There are a few aquatic plants in Alaska that look similar to Elodea, most notably clasping-leaf pondweed (Potamageton richardsonii). However, the closest native population of Elodea is more than 1,000 miles from Alaska, Larsen said.

Elodea spreads in two ways: by breaking up and re-rooting after it is washed downstream or by being car by people.

“Immediately at risk are all our downstream waters,” Larsen said. “It probably won’t grow in turbid areas of the Tanana (River), but it could get into all of Tanana Flats or Minto Flats.”

All it would take is a small fragment of the plant caught on somebody’s boat propeller or boat trailer that is transported to one of those places, or other lakes and rivers, and the infestation could easily spread, she said.

Elodea can also freeze solid in ice and remain completely viable.

“That ice can float a really long way,” Larsen said.

Chena Slough is a major spawning area for Arctic grayling from the Chena River in the spring, but grayling biologist Andy Gryska with the Alaska Department of Fish and Game in Fairbanks isn’t sure what effect an Elodea infestation might have on grayling.

“It’s too early to tell,” Gryska said.

Plan of attack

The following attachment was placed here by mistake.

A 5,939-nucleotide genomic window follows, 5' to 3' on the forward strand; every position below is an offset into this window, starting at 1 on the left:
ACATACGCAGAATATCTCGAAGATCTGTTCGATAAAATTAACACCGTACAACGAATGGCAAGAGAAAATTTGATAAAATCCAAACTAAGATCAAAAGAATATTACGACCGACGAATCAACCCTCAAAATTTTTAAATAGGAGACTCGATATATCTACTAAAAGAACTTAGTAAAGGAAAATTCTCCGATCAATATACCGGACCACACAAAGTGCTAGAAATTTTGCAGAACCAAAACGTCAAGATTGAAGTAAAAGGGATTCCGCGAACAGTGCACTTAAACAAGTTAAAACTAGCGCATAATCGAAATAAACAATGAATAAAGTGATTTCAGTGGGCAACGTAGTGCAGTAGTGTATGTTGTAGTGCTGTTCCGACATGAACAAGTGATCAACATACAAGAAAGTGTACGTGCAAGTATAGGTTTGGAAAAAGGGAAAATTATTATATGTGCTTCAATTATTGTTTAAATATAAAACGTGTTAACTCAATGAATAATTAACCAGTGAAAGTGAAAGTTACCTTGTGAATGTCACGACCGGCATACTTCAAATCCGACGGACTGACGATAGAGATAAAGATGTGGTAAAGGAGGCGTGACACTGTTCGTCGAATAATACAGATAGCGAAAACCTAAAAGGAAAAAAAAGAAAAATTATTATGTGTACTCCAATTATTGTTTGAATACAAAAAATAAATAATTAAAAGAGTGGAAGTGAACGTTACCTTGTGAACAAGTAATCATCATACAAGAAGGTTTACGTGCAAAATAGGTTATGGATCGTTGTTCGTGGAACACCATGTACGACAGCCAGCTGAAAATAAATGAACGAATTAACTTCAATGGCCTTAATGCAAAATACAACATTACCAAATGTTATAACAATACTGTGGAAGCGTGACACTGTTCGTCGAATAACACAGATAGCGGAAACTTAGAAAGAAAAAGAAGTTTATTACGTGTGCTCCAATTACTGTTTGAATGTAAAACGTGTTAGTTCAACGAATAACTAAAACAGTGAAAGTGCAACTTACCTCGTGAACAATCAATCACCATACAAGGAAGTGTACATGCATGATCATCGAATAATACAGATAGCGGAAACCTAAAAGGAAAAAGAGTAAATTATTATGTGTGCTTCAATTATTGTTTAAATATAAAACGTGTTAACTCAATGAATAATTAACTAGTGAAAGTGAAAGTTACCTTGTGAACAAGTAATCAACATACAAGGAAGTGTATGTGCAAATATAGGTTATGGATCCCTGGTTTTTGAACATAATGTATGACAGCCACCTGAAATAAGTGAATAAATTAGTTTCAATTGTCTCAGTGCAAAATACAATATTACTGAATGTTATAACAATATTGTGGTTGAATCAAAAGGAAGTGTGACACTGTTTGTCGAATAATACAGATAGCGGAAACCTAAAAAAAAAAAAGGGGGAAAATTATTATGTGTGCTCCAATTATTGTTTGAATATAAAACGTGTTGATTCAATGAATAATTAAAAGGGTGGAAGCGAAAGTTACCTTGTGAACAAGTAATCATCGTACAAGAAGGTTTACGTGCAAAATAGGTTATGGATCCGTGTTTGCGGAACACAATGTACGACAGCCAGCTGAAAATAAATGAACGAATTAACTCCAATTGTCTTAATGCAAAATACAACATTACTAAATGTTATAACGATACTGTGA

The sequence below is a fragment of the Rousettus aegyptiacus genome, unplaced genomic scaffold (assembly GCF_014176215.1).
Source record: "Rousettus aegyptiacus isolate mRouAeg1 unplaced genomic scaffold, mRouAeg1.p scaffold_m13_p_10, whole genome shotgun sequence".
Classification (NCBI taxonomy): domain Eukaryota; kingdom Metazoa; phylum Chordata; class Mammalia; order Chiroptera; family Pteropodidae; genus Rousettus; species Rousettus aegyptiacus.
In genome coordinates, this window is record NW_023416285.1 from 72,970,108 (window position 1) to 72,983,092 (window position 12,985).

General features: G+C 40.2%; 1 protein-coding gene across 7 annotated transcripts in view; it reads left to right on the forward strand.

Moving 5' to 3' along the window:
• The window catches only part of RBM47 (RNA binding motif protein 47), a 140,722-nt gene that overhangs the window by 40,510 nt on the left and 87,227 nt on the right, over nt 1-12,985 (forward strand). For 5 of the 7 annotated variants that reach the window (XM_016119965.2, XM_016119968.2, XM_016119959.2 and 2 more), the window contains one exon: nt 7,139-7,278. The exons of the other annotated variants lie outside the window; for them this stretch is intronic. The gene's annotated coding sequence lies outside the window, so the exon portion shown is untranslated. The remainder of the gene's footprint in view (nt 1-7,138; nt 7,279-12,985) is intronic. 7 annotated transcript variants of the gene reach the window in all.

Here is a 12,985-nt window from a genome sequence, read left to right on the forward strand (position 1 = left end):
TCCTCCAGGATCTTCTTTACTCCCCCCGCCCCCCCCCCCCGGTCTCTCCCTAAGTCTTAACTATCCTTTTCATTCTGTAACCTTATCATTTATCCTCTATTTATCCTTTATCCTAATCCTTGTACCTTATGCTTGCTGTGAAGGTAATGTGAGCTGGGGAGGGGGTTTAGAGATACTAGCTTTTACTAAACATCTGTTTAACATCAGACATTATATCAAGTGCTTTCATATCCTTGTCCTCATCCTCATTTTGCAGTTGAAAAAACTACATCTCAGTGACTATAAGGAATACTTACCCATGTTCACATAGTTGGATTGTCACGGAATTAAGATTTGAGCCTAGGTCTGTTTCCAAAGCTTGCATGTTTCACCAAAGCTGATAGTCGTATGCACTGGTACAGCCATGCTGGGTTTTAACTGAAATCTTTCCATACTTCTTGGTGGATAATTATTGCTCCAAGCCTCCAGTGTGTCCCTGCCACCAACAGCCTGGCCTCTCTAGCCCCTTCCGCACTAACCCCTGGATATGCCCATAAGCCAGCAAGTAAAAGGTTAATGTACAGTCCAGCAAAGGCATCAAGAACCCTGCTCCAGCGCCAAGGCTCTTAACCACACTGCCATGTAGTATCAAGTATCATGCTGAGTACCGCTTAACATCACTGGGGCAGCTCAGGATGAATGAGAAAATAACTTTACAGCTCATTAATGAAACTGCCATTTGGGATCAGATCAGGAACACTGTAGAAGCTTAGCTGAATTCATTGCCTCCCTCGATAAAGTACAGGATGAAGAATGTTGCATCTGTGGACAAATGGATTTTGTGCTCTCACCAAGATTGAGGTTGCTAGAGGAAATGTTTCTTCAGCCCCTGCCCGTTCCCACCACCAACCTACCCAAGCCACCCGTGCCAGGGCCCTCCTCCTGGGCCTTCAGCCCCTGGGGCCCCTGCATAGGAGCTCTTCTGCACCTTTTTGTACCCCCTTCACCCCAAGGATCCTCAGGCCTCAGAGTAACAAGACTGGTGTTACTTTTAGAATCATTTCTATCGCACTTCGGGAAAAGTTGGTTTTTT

Elodea was found once before in Alaska, in Eyak Lake near Cordova about 30 years ago, but it has not been reported there or anywhere else in the state since then.

The plant was actually discovered in Fairbanks last summer by Allen Batten. He found it at the Nordale Road bridge after canoeing in the slough. Batten, who at the time was the botanist at the University of Alaska Museum of the North in Fairbanks, recognized it as something unusual for Interior Alaska and identified it.

“I noticed a lot of the beds and thought, ‘Gosh, that looks like Elodea,’” Batten said.

He collected a sample and put it in the University of Alaska Fairbanks herbarium. The thought that it might be an invasive plant never occurred to Batten, however.

“I’m sort of mad at myself for not realizing it might be significant,” he said. “I just thought it was a curiosity. I didn’t think about its invasive qualities.”

That didn’t happen until Wurtz and Lisuzzo took a canoe out on the Chena River in July to hone their skills at identifying common freshwater plants in Alaska with a new book they had just received, the “Introduction to Common Native and Potential Invasive Freshwater Plants in Alaska.”

“Neither I nor (Lisuzzo) had ever identified aquatic plants, but since we had this new book we thought it would be good to go collect some plants from the Chena and use the book to identify them,” Wurtz said. “We didn’t expect to find any invasive plants.

Based on a 2005 video produced by the Fairbanks office of the federal Natural Resources Conservation Service about Chena Slough, Elodea has been in the slough for at least six years, Larsen said.

“You can clearly see the plants in the video,” she said.

Eradicating the plant would take an “extensive” effort, Larsen said.

Contact staff writer Tim Mowry at 459-7587.